How may I slow down or turn off my fan in Linux Mint Debian?

In Windows 7, it had a function called 'System Cooling Policy' and I had set for passive cooling, so the laptop's fan wouldn't spin up. Just using a simple code studio makes the fan speed up a lot and it's super loud. Windows 7 had this function, and I really liked it, but I haven't found a similar function in my Linux Mint Debian build.

  • 2
    You could try something like fancontrol but it's not spinning just because it wants to. Overheating will cause excessive wear and tear on your device, shortening its lifespan. Perhaps blasting a can of compressed air through the vents to clean out any dust build up might allow the fan to do its job better while not running at 100%?
    – SHawarden
    May 23, 2019 at 4:28
  • It's an 8-year-old laptop, that I just use for HS and coding. I don't care how long it lasts, because I have a nicer laptop also and the school does provide laptops. May 23, 2019 at 13:07

2 Answers 2


Note before starting:

This functionality depends on both your hardware and software. If your hardware doesn't support fan speed controls, or doesn't show them to the OS, it is very likely that you could not use this solution. If it does, but the software (aka kernel) doesn't know how to control it, you are without luck.

  1. Install the lm-sensors and fancontrol packages.

  2. Configure lm-sensors

    1. In terminal type sudo sensors-detect and answer YES to all YES/no questions. (Potentially, this can damage your system or cause system crash. For a lot of systems, it is safe. There is no guarantee that this process will not damage your system permanently, I just think that chance of such critical failure is really really low. Saving all your work for eventual crashes/freezes/restarts before handling system configuration is always good idea. If you feel unsure, read the comments and try to search a web and get some high-level overview before YES-ing everything, maybe being selective with your YES-es will still be enough)
    2. At the end of sensors-detect, a list of modules that need to be loaded will be displayed. Type "yes" to have sensors-detect insert those modules into /etc/modules, or edit /etc/modules yourself.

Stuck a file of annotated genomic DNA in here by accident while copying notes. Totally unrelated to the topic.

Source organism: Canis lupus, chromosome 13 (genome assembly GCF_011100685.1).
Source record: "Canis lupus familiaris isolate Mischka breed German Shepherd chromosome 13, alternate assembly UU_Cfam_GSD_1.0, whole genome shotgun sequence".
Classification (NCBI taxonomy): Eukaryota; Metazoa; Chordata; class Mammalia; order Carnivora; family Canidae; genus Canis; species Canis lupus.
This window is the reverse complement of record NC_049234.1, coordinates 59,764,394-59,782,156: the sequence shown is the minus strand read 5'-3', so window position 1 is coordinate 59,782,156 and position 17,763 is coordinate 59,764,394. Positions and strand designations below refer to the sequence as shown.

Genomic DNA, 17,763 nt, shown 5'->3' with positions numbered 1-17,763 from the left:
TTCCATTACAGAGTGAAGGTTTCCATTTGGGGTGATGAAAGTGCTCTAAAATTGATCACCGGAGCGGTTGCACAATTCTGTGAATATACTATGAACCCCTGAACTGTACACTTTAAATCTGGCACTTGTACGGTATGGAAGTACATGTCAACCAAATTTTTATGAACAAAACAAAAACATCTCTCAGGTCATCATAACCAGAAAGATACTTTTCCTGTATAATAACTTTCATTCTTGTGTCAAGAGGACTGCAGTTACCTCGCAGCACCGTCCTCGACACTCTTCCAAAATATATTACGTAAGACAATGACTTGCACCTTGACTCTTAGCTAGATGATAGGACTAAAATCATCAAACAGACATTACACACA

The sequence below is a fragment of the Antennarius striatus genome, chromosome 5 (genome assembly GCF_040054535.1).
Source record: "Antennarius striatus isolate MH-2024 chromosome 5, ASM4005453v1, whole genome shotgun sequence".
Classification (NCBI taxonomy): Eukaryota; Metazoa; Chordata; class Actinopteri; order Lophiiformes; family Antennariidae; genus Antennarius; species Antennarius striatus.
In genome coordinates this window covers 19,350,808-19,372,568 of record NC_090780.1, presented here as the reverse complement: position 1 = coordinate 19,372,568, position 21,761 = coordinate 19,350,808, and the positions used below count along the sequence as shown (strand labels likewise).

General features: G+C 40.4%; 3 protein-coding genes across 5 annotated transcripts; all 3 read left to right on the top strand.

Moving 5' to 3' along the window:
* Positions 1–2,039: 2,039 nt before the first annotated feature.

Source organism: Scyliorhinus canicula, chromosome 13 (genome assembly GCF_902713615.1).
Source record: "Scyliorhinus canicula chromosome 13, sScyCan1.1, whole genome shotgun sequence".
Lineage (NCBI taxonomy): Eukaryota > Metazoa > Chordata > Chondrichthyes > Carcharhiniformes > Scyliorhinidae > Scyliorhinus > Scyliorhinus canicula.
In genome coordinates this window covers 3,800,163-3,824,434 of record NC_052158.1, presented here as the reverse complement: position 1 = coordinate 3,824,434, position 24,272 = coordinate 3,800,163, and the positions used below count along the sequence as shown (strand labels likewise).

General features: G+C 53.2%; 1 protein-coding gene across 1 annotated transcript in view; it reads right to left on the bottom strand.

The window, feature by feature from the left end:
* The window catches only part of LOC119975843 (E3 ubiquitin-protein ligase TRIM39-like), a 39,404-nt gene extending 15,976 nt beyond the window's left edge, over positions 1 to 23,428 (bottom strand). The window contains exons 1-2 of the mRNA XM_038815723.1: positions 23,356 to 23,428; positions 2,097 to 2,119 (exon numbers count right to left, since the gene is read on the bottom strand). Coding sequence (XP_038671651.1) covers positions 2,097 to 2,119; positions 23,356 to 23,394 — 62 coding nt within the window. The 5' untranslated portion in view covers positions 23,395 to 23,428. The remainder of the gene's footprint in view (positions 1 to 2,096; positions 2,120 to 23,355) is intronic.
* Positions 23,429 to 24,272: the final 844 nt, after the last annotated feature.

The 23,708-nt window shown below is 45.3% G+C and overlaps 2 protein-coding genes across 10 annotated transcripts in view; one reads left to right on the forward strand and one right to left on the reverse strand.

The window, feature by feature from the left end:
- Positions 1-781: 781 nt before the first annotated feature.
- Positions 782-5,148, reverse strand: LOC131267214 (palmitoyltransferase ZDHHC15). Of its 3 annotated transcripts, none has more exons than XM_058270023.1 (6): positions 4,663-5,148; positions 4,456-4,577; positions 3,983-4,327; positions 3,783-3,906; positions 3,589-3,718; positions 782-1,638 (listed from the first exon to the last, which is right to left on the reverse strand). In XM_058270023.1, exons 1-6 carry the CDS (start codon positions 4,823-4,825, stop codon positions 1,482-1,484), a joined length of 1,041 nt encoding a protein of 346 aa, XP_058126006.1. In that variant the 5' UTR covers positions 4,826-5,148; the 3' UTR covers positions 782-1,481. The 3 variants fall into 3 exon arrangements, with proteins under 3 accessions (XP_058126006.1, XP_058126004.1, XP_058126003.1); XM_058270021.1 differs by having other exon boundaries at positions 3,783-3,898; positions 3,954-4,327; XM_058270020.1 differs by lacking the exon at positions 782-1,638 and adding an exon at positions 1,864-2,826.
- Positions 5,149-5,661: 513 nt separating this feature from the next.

3. Run sudo service module-init-tools restart. This will read the changes you made to /etc/modules in step 3, and insert the new modules into the kernel.

      • Note: If you're running Ubuntu 13.04 or higher, this 3rd step command should be replaced by sudo service kmod start.
  3. Configure fancontrol

    1. In terminal type sudo pwmconfig . This script will stop each fan for 5 seconds to find out which fans can be controlled by which PWM handle. After script loops through all fans, you can configure which fan corresponds to which temperature.
    2. You will have to specify what sensors to use. This is a bit tricky. If you have just one fan, make sure to use a temperature sensor for your core to base the fancontrol speed on.
    3. Run through the prompts and save the changes to the default location.
    4. Make adjustments to fine-tune /etc/fancontrol and use sudo service fancontrol restart to apply your changes. (In my case I set interval to 2 seconds.)
  4. Set up fancontrol service

    1. Run sudo service fancontrol start. This will also make the fancontrol service run automatically at system startup.

In my case /etc/fancontrol for CPU I used:

Settings for hwmon0/device/pwm2:
(Depends on hwmon0/device/temp2_input) (Controls hwmon0/device/fan2_input)


and on a different system it is:

DEVPATH=hwmon1=devices/platform/coretemp.0 hwmon2=devices/platform/nct6775.2608
DEVNAME=hwmon1=coretemp hwmon2=nct6779

here is some useful info on the settings and what they really do


On reduce overheating:

  1. TLP